A space for 'weirdos'
Sehaj Sahni, the founder of Urban Desi House, says he started the cafe to provide young artistes, or weirdos as he calls them, a real-world space to meet up. “Youngsters have very few offline spaces where they could come together and collaborate. The places that do exist charge exorbitantly and many of these artistes, who are either fresh out of college or are college drop-outs cannot afford them. This is how I started the youth project, Indian Youth Café, in 2013 that later powered the Urban Desi House. I wanted to create a social space which will bridge the offline disconnect,” adds Sehaj.
They also offer discounts to students and support youngsters, who want to get together for social causes. “For example, we host a monthly meet of young film aspirants, who come together to discuss ideas for shortfilms and to screen movies, for free. We also organise a ‘young weirdos’ meet-up for the youngsters, who get tagged as weird, for not fitting in with the society. We wanted to bring all these weird people together so that they can collaborate and help each other become successful. It started as a single discussion round on youth focussed-issues like education, but then we started bringing in learning sessions like discussions on gender fluidity, creative writing, acting and so on,” he explains.
A non-intimidating conversational space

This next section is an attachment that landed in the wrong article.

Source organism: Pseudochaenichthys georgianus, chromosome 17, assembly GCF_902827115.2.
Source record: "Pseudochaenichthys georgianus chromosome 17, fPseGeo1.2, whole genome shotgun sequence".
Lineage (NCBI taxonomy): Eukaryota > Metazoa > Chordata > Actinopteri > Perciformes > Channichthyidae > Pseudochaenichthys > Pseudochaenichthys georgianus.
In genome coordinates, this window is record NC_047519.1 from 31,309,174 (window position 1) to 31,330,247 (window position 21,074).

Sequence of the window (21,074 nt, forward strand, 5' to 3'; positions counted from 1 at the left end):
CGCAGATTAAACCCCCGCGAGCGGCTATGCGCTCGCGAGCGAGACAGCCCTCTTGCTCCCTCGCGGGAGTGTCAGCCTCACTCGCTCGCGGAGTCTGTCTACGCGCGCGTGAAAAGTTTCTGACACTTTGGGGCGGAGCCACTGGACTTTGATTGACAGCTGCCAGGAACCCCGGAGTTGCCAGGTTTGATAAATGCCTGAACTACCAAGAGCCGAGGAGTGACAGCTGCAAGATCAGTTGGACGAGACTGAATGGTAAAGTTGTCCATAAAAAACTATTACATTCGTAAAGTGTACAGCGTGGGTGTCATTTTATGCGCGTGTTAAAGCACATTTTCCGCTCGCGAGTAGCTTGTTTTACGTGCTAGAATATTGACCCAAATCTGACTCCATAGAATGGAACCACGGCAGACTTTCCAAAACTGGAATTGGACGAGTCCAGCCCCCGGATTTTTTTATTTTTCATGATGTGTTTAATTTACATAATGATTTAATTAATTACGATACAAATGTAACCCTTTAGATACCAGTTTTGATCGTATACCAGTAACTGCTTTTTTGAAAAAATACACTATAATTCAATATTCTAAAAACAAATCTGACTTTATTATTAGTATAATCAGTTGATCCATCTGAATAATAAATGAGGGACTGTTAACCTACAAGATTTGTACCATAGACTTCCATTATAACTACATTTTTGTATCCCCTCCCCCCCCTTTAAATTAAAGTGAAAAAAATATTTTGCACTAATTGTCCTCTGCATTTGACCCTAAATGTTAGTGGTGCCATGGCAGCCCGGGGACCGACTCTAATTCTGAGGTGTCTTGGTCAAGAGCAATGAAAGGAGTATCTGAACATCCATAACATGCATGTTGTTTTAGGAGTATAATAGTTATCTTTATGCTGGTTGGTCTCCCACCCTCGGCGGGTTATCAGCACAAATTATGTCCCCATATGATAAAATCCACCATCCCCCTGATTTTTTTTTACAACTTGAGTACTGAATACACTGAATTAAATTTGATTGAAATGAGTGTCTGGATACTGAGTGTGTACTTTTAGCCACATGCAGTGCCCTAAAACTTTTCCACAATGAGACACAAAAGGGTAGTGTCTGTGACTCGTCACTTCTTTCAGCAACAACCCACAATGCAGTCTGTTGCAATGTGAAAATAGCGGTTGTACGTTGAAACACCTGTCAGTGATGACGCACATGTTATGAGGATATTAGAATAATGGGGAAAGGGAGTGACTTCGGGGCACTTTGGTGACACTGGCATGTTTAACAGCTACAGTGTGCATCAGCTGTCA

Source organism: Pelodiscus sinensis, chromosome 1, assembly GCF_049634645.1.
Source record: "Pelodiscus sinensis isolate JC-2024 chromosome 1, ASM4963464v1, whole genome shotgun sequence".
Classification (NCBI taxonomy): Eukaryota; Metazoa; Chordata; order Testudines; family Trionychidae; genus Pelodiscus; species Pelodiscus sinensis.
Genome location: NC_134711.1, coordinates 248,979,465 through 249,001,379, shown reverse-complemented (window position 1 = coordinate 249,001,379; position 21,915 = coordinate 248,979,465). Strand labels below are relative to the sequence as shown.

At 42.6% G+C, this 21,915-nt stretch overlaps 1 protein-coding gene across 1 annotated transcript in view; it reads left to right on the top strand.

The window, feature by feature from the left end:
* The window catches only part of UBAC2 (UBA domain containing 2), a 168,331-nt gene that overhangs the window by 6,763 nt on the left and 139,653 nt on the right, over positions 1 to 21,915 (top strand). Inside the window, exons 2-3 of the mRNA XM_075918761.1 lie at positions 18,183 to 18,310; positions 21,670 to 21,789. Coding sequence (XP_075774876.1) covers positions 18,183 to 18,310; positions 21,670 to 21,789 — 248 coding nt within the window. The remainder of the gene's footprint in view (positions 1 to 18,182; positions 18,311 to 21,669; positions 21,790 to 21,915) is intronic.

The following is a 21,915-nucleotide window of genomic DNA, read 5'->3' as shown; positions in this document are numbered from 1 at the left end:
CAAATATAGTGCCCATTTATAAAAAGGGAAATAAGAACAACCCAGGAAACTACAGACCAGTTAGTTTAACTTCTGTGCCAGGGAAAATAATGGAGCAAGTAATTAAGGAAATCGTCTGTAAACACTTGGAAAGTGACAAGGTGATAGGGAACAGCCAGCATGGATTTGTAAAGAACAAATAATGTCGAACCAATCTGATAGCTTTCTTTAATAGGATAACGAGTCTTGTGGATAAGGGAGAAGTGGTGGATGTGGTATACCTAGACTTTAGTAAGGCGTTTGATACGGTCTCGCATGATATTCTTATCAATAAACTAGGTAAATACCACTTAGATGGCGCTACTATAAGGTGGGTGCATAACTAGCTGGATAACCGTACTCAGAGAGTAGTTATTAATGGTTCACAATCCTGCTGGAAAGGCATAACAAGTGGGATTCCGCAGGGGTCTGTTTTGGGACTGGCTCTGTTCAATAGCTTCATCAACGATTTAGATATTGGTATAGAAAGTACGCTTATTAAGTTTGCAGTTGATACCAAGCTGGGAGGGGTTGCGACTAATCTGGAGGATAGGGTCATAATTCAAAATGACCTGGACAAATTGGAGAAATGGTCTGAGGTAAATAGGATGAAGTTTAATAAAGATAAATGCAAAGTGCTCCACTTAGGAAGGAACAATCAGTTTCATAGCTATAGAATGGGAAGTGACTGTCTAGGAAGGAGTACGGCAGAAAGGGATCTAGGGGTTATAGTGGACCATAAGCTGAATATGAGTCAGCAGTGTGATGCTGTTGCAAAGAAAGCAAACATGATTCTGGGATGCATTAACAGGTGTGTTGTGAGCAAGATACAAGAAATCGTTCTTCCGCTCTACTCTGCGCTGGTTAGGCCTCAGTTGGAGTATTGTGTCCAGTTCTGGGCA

Sriram Ayer, who teaches and promotes arts through his foundation, set up Wandering Artist as a studio where these arts can be performed. “We started looking for a space to set up a studio in the Robin Hood model where the profit will go towards teaching arts. I think the calm vibe of this place is what lends itself to everything we do today. For example, we provide closed sessions on our top floor for artistes to have conversations and discussions. If these sessions are set up in the same space where the regular customers come to hang out, then many may feel intimidated and won’t speak up. At the same time, our space is open for people who want to learn, who want to perform and who want to simply hang out. So, rather than being separate entities, all of these together create a singular space where they all interact, collaborate and enjoy performances. We are agnostic to culture and art form. We host both established and upcoming performers in our conversational sessions, discussions and performances on a regular basis,” explains Sriram.
An anti-cafe for youngsters
Akshaya Chittybabu and Nithya Fernandez, who started Backyard, calls the space an anti-café. Their clients pay for the time they spend there and get unlimited chai, coffee, free Wi-Fi and lots of entertainment like board games, reading nooks, live performances and so on. “We get a lot of freelancers and artistes who come here to unwind, ideate, work and meet new people. We also host story-telling-sessions and maker’s markets,” says Nithya.
They also stand apart because of their unbiased support for all sorts of cultural and social causes. They recently hosted the city’s first drag show. “Getting the venue was the biggest challenge for the show. Some even said they didn’t want to spoil their ‘reputation’ by hosting an event like this. However, the guys at Backyard were very supportive,” says city-based fashion consultant Jabez Kelly, who organised and participated in the drag show.
Nithya says it was the right thing to do. “We are not here to judge someone on their sexual orientation or anything else for that matter. We are here to provide a space for people who want to come together and interact. Our top floor is for theatre, music and jam sessions,” she adds.